A great unknown is the political impact of America’s relationship with Iran on these leading Jewish Democrats. They have all become vocal opponents of the Iraq War, despite, in some cases, being initially supportive.

Iran presents a different case. Supporters of Israel consider Iran to be a profound threat, especially if it should acquire nuclear weapons.

Bush and Vice President Dick Cheney appear to be laying the groundwork for possible war with Iran. Based on the Iraq experience, few have much confidence in the ability of the Bush administration to handle this crisis well.

Yet Jewish Democrats will still want to make sure that Iran’s nuclear ambitions are not realized. Perhaps these California Democrats, some of whom are on pivotal national security committees or subcommittees, can craft a wise but forceful policy with Iran that can win public support and prevent another catastrophic foreign policy failure.

Having these long-serving members back in positions of power is going to make a real difference in national government. They have seen it all, from having great impact to being in the doghouse. Like athletes who know how hard it is to win a championship, they will be careful not to waste a second of their time at the top. They will question and probe, inquire and complain. An administration unused to being challenged will face oversight every working day.

But more than that is going on. Congressional elections always set the tone for the next presidential election, and 2006 has set the stage for 2008. California Jews, especially in the Los Angeles area, will play a significant role in that contest.

Come dive with me — Israeli skydivers training in SoCal

You do it … you can never go back,” Israeli Sharon Har-noy said recently of her passion for the sport of skydiving. She and teammate Adi Freid met with a reporter during a break from training at Perris Valley Skydiving, about 70 miles southeast of Los Angeles.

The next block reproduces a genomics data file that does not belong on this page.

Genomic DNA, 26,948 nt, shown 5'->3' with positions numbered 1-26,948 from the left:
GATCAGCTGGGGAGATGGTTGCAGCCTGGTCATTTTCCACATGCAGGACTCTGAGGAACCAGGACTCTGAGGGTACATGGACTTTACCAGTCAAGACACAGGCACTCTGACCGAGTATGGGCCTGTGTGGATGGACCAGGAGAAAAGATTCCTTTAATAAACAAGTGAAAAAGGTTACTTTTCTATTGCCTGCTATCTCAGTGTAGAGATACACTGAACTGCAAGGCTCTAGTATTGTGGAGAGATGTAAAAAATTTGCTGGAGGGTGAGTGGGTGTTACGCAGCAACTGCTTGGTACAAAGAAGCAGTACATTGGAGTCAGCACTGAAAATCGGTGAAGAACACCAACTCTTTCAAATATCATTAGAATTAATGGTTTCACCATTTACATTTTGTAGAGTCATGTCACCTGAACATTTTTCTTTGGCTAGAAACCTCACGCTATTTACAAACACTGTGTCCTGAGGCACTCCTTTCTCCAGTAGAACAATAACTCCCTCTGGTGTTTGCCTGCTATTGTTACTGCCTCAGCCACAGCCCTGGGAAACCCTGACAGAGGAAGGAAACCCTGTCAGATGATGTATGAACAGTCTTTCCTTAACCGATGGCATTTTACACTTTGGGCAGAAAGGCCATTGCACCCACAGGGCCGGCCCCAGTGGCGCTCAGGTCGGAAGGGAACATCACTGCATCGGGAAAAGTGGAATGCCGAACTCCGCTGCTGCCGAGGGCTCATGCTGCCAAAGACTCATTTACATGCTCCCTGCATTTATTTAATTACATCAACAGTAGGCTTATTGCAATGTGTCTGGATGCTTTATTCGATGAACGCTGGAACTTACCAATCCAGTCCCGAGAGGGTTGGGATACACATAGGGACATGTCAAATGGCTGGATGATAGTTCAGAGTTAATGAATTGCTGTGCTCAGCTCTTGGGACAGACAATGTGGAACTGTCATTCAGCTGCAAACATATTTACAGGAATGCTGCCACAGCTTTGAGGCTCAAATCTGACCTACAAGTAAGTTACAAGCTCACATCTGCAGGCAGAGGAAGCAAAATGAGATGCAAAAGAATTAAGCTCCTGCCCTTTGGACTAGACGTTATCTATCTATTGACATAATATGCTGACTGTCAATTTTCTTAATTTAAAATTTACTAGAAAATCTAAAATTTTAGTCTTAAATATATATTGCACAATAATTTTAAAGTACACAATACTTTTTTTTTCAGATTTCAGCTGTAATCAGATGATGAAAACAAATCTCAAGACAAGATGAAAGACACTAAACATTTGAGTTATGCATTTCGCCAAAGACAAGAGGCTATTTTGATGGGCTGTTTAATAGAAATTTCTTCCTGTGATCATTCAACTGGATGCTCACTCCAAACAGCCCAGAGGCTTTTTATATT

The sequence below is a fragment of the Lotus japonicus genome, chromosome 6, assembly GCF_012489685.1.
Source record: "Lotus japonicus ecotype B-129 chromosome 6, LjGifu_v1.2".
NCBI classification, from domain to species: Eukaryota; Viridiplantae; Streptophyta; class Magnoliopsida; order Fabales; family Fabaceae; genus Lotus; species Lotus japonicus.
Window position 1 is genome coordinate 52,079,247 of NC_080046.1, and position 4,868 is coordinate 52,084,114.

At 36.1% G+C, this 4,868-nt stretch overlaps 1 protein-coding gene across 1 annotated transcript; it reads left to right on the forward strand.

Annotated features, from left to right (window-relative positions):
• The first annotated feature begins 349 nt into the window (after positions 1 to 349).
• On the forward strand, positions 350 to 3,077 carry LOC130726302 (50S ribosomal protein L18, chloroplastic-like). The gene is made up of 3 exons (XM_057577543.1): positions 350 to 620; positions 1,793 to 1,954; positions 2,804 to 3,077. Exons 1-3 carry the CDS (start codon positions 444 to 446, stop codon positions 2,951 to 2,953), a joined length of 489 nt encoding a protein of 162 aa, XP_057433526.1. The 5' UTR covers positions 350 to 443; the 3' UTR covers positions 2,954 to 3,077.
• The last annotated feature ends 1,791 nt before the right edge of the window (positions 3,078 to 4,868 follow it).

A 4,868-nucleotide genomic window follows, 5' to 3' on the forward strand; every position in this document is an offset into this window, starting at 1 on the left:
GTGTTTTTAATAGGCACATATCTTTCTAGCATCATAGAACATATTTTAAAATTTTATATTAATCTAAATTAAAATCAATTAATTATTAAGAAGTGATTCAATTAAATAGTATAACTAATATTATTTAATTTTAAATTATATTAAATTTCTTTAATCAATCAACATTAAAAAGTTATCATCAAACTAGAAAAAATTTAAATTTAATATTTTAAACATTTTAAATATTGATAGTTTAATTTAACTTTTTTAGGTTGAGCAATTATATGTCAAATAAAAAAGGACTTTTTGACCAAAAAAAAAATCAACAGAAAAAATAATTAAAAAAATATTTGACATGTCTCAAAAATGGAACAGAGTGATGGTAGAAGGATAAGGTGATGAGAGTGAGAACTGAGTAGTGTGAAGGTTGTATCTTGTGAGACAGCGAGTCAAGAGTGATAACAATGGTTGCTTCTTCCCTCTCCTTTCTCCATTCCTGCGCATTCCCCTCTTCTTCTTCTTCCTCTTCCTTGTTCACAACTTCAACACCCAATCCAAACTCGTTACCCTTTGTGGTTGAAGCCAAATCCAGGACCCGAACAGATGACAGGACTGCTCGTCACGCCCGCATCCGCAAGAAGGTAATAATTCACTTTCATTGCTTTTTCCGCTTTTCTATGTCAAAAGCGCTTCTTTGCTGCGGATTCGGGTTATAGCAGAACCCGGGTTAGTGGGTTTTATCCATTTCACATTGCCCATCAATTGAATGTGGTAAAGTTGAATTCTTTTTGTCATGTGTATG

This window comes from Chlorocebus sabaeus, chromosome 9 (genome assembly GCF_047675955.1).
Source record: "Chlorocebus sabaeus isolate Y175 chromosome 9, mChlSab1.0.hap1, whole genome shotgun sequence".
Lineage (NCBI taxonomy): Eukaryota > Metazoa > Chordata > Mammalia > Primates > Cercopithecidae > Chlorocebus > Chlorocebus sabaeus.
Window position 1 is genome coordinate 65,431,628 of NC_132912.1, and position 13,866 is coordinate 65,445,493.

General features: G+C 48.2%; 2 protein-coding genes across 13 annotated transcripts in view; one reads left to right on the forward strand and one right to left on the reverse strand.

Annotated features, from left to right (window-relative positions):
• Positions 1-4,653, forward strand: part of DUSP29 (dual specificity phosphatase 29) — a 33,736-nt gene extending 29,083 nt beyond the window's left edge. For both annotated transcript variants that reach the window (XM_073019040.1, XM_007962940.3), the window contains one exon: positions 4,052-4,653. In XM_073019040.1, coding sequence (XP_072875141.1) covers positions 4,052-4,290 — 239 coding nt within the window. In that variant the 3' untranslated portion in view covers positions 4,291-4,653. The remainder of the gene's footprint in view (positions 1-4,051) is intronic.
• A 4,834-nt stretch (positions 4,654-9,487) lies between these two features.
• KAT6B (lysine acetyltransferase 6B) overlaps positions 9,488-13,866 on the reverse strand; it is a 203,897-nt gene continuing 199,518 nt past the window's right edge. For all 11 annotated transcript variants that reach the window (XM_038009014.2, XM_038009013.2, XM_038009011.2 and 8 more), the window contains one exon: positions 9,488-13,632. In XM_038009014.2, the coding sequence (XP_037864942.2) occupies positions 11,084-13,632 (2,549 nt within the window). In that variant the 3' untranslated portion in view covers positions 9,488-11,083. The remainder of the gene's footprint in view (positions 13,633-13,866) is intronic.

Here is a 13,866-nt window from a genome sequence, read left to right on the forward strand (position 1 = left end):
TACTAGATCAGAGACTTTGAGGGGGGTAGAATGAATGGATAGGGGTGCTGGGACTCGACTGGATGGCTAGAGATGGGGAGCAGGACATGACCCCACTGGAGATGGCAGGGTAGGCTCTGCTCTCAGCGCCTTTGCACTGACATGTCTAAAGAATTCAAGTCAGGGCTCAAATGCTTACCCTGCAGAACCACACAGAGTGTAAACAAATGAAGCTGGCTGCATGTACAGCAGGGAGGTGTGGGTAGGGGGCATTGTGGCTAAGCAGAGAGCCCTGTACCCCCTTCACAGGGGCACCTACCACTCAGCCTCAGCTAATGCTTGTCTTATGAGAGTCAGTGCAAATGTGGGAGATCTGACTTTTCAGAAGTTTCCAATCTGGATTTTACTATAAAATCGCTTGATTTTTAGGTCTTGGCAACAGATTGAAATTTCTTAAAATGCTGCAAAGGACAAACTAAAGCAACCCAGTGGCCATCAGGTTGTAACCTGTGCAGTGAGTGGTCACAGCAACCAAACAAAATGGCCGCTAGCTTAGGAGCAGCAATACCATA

Har-noy and Freid make up the only all-female Israeli skydive team in the advanced category, which includes just six teams. They came to Perris to prepare for their nationals, set for April 2007, and hopefully the world competition in Australia to follow. Their U.S. training tour, sponsored by Israeli American Dr. Avraham Kadar and his company,, included stops at Skydive Cross Keys in New Jersey, Skydive Arizona Eloy, as well as Perris, before they returned to Israel Oct. 19.

The team’s home drop zone, Paradive, at Habonim Beach, between Haifa and Tel Aviv, is only open four days a week, and it lacks the opportunities available in the United States. At Perris, they trained seven days a week on faster planes that could carry more people, and they utilized a wind tunnel that simulated skydiving. The teammates said that during one week of training at Perris, they got in 70 jumps and made progress that would have taken them at least three months in Israel.

In Israel, the pair train on the weekends. During the week, Freid is a senior psychology major at Tel Aviv University and Har-noy produces animated films for, an education service.

The pair, both now 24, met about 3 1/2 years ago at Paradive and became quick friends. They had both done diving before — Har-noy took her first jump at the drop zone after high school and continued on weekend breaks from the army, while Freid’s first skydiving experience was in New Zealand, during her post-military travels in 2002.

“Two girls in the drop zone, we had to get together and start jumping,” Freid said.

About a year ago, while on a trip to Perris, they met manager Dan Brodsky-Chenfeld, a world champion diver who is also Jewish, suggested they team up and start competing.